Ask for what you want in your relationship. You want to be happy. Your partner wants you to be happy too, but they can’t always tell what you want without a little help from you…
Some Habits Give Us Happiness and Comfort
I had this idea recently and it came to me while walking my dog. She is an old girl, a small white little one. I was noticing as we were just wandering down the sidewalk that we were in sync. Both of us were stride by stride.
And that’s when it hit me, we have cultivated this ease at walking together by doing the same thing over and over again. And in that moment when I was noticing it, it felt like the best thing in the world. Just the two of us, just us.
Then I flashed to other habits that I enjoy in my life, and I immediately thought of the time I spend in the morning with my husband, just sitting in our den, reading the newspaper, drinking tea or coffee and just being.
This moment has a sweetness to it. It is regular and it is comfortable. We sit together—sometimes talking, sometimes not—and we are just there. Kind of like me and the dog on our walk. We are, just us.
Ask for What You Want, So You Can Establish Comforting Habits
I was listening to a client recently who is now living in a home with the person she loves. She wants some things different. She says she longs for a time where she can wake up, be in her pajamas and drink coffee with her beloved.
Now, her beloved has his own habits and has lived without her for a while. He didn’t know there was something she needed. But when she spoke of her longing to be with him in the morning and could he make that happen, he couldn’t have rushed any faster to absolutely make it occur.
The client was shy about even mentioning what she wanted, but the minute she spoke of it, he was ready and eager to make it happen. And this is what I want to draw your attention to.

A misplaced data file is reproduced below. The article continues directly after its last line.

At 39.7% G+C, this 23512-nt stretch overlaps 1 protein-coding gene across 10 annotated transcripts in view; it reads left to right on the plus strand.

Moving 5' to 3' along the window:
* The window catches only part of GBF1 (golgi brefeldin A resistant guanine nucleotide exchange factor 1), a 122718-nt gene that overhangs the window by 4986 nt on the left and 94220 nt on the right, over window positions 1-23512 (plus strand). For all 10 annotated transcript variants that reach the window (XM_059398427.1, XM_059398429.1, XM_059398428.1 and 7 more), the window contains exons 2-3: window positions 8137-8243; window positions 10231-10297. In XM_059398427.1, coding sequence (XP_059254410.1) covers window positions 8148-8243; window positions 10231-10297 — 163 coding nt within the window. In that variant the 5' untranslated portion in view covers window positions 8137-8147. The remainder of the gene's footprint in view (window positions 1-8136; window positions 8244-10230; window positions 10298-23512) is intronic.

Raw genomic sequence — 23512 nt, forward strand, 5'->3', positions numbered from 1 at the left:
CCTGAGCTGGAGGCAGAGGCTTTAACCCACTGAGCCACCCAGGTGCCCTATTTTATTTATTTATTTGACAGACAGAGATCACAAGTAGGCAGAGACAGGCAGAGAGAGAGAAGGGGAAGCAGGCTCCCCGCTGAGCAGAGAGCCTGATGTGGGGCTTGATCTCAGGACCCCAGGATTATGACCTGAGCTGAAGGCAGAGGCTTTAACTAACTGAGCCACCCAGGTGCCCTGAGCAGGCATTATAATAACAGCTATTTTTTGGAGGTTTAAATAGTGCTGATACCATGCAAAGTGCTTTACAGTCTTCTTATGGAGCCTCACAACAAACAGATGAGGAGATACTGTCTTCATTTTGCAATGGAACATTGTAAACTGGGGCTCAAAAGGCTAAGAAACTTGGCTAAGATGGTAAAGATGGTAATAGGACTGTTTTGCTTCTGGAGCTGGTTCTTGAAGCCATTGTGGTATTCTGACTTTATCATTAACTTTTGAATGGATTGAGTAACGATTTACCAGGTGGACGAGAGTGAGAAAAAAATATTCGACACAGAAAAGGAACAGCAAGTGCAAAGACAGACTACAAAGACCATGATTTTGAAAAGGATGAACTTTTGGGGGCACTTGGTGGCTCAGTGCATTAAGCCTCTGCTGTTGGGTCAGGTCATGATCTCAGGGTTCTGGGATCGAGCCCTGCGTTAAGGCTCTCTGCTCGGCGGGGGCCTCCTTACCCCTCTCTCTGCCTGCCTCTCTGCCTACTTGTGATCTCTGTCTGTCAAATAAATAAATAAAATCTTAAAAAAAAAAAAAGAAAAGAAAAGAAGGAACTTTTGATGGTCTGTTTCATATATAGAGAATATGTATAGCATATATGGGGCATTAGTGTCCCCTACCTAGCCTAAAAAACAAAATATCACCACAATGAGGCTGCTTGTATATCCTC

Your Partner Wants You to Be Happy, So Ask for What You Want
Most of us feel disappointed when we aren’t happy in a relationship, like my client was when she wished for something more. But look what happened the moment she talked about it, without placing blame or getting upset! She simply talked of something that would make her happy and her beloved couldn’t move fast enough to make sure she gets what she described.
Most of us don’t believe that we will be loved enough for our person to do what we want them to do. But I don’t think that is true. People in relationships savor the moment they see their partner happy. If they knew what would make them smile they would do whatever that thing was regularly.
Asking for What You Want in Your Relationship Helps Fulfill Your Needs
It also doesn’t take much to say things like:
- “Could you do _?”
- “I would love it if we could _.”
- “It would make me so happy if you could _.”
These are invitations to the person who loves you. They are always met with a yes. And if not a yes, a really good reason why not and that probably wouldn’t even make you mad.
Be Explicit When You Ask for What You Want
But most of us don’t say these kinds of things to our partners. We tell them what we don’t like and why. I guess we assume our partner will figure out what we really want, on their own, if they hear us talk about what we don’t want. But don’t bet on it.
You and your partner live in different head spaces with different ways of interpreting life and each other. Explain to them what you want. Do it in a nice and loving way. Who knows, you may look back some day and realize you have some built-in, beautiful habits just waiting to be savored.
Get Help with Asking for What You Want in Your Relationship
Read a Book About Relationships
Get a helping hand with communicating your needs in a clear, direct, and non-confrontational way, by reading Linda’s book Safe. Happy. Loved. Simple Skills for Your Relationship. It just might help your partner better understand what will make you happier, letting the two of you improve your relationship. Give it a read.
Get Couples Counseling
Come in for couples counseling. Couples counseling can help you and your loved one get the most out of your relationship. It'll equip you with coping strategies and tools for communication that can help you argue less and love more.